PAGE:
***Update – The hearing was vacated and rescheduled for April 21***
On Friday, April 4 and continuing Monday, April 7, there will be a hearing on docket 13AL-0958E at the Colorado Public Utilities Commission. Why is this docket important? It has the ability to further decrease the rates that Xcel pays for power generated by outside power producers and thereby keep the generation of power in Xcel’s Colorado territory under its control.
As background, a Federal law, the Public Utilities Regulatory Policies Act (PURPA), passed in 1978, requires utility companies to buy power from outside producers if the cost is less than what it would cost them to make the power themselves, known as the “avoided cost.” This theoretically allows for small power companies, such as solar, wind, and hydro, to get into the power market. One of the main rubs in this system is determining what the “avoided cost” is, and therefore, what rate the independent power producers get paid for their power. That’s the subject of this docket. Xcel filed paperwork with the PUC that will change the rates they pay for this outside power for systems sized from 10-100 MW as well as the methodology by which they determine what that power is worth going forward.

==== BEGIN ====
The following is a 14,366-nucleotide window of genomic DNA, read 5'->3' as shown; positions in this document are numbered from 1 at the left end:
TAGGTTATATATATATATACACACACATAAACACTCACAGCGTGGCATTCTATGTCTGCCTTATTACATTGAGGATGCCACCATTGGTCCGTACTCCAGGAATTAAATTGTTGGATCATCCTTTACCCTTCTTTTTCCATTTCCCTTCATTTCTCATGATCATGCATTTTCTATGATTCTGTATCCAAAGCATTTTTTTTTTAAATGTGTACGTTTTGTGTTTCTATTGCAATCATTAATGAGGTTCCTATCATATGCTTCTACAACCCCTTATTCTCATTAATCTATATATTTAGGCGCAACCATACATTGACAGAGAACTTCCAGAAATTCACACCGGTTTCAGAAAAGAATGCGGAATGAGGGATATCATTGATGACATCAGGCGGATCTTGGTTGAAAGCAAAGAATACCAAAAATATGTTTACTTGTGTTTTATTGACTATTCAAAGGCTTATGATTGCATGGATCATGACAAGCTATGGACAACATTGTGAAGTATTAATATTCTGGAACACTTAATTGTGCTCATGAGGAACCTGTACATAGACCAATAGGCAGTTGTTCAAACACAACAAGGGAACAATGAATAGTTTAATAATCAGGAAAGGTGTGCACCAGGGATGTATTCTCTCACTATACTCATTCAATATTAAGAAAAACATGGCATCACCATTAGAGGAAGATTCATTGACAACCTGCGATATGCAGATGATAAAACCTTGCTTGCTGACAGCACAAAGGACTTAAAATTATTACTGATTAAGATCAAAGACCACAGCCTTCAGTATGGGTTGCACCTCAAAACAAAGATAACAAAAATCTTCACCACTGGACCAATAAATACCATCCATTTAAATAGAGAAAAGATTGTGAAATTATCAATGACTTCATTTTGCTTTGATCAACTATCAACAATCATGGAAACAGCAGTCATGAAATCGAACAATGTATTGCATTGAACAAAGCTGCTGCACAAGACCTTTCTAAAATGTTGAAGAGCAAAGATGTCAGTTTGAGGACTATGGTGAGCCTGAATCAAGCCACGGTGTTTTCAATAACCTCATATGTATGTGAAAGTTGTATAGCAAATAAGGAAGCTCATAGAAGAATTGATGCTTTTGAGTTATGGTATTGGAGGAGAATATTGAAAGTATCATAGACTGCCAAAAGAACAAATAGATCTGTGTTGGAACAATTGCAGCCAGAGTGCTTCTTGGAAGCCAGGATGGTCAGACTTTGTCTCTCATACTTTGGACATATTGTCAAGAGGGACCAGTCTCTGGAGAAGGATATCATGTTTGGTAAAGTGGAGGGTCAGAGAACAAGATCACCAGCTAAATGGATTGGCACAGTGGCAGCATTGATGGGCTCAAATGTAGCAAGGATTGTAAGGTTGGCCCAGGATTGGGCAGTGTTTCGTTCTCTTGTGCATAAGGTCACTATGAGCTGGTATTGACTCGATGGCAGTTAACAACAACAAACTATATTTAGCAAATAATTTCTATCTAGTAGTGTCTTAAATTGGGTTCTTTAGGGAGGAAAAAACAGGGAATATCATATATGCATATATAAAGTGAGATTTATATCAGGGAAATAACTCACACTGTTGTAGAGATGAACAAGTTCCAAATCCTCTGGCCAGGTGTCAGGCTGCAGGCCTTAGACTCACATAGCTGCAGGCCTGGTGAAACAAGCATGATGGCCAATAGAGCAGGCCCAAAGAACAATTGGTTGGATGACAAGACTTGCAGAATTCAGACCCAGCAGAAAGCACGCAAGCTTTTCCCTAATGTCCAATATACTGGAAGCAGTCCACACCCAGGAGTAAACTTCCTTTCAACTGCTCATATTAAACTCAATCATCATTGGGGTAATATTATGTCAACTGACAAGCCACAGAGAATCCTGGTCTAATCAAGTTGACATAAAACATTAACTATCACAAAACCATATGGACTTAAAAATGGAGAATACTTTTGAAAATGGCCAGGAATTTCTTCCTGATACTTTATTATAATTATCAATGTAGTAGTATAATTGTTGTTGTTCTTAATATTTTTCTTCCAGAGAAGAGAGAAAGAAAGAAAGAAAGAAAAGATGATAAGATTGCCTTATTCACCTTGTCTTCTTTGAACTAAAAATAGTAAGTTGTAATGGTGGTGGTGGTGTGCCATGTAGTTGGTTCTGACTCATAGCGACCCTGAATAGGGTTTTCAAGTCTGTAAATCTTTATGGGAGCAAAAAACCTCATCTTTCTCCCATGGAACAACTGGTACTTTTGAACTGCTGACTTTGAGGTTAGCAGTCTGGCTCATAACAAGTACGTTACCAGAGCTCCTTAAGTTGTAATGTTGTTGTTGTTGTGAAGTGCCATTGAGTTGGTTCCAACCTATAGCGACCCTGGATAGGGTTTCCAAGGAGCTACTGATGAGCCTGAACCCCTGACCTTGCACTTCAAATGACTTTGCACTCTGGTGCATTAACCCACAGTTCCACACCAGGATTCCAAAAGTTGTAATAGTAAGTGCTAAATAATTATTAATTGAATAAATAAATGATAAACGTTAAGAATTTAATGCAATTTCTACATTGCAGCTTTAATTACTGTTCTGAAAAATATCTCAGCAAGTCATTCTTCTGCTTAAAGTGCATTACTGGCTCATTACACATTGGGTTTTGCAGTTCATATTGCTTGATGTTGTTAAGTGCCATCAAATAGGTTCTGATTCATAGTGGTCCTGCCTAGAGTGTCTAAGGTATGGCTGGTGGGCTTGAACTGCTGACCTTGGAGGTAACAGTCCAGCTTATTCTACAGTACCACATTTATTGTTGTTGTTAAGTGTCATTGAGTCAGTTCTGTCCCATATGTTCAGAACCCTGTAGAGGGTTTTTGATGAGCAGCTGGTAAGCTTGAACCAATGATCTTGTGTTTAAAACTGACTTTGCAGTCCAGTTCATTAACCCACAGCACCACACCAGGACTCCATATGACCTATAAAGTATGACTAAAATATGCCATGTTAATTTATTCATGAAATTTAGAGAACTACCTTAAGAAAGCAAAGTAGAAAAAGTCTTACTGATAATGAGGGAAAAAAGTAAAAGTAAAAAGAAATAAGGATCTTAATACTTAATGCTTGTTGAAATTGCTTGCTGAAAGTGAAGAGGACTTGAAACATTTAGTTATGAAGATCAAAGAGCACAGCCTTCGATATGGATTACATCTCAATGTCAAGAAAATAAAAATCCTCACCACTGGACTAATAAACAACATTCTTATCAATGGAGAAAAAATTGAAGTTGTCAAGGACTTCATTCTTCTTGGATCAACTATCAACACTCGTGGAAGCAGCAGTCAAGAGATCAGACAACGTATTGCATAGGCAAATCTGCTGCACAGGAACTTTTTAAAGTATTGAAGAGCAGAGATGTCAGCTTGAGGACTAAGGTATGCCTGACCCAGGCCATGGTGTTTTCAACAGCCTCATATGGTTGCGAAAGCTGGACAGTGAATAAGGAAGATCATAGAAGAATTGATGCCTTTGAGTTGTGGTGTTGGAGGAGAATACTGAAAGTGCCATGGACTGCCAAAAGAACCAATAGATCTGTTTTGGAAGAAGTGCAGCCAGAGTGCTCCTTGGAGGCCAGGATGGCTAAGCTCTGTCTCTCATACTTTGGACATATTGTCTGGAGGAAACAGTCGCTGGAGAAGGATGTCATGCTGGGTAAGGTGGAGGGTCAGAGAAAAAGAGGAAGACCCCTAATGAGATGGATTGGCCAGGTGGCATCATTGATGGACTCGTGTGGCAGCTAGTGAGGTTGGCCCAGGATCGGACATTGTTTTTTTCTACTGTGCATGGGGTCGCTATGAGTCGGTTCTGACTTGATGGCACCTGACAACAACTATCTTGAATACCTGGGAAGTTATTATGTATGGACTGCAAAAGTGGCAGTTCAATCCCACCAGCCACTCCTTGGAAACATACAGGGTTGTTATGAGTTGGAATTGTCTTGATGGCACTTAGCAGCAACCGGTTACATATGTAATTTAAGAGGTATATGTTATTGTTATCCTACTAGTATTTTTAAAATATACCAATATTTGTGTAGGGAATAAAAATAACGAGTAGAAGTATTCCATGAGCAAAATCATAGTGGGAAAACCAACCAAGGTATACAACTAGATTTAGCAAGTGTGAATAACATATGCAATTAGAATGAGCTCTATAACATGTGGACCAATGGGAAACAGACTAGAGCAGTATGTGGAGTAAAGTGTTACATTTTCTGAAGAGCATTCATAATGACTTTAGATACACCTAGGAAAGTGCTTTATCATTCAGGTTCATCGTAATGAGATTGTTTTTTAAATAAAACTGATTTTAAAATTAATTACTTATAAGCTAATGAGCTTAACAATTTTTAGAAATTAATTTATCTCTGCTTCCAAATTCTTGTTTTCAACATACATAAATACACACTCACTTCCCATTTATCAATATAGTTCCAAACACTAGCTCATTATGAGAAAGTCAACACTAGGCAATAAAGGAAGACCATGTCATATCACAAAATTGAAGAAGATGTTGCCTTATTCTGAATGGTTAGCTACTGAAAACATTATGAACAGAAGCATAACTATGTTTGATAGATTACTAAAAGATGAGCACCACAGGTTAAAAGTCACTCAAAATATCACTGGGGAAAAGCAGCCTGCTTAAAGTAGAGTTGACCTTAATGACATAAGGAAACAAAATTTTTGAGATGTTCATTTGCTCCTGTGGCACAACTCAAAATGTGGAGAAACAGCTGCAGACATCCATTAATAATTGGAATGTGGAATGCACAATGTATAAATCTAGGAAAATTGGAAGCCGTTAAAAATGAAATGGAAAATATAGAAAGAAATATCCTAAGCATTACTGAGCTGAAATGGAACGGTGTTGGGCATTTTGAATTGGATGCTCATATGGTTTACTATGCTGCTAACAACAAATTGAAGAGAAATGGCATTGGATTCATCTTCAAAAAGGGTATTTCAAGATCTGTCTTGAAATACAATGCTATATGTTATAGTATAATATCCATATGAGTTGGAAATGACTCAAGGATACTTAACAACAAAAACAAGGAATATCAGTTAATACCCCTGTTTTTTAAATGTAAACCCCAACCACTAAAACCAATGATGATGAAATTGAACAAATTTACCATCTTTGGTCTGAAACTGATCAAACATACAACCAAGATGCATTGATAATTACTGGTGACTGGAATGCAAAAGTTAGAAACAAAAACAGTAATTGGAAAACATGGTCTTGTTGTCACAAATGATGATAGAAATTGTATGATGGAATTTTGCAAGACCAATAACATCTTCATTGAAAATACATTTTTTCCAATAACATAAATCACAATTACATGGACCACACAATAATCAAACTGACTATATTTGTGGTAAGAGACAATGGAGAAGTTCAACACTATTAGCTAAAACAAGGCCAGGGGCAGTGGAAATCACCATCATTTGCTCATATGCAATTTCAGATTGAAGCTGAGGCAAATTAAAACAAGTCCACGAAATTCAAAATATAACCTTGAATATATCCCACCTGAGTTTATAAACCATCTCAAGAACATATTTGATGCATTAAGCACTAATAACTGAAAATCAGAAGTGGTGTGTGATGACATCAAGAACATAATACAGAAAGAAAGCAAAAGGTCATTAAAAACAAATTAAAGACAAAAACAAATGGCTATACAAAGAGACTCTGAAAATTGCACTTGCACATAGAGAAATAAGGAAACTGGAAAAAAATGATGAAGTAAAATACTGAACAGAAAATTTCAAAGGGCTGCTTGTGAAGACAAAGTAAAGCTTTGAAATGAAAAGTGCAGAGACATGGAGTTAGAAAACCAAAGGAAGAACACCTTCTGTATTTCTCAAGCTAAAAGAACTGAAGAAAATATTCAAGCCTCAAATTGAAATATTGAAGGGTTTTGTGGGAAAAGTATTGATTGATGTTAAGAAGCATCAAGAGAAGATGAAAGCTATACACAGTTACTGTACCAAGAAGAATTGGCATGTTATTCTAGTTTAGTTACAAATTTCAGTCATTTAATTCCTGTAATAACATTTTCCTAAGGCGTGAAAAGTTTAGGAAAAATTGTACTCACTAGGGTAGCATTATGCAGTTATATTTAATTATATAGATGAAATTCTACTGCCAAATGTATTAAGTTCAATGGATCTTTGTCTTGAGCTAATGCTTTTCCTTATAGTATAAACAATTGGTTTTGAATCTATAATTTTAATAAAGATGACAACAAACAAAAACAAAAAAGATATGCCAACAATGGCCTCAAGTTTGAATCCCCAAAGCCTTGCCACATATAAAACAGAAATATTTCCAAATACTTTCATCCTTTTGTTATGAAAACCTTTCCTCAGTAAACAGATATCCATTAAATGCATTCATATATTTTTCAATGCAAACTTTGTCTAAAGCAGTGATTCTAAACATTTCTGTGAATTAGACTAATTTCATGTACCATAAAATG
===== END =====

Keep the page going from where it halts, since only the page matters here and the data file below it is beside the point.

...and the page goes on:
In the experience of one of the parties, the methodology and rates that are finalized in this docket become the de facto rates and methodology for other power that Xcel buys overall. Avoided cost has been defined to include any number of factors, but Xcel typically keeps avoided cost artificially low, making it hard for independent power producers to get a sufficient return on their investment to make the development feasible. Federal law requires that the rate paid to these outside producers or qualifying facilities (QF), be among other things, not in excess of the incremental cost ( (the cost of producing an additional unit of generation) to the electric utility. There are interesting developments in other states, California being one of them, to include environmental costs in this avoided cost determination. Environmental costs are chief among the factors that need to be considered in these determinations, but Xcel will argue that they don’t directly pay the environmental costs that are being assigned in an avoided cost determination and so that cost cannot be fairly considered. Yet another reason we need to change the entire system, but I’ll try to stay to the docket at hand.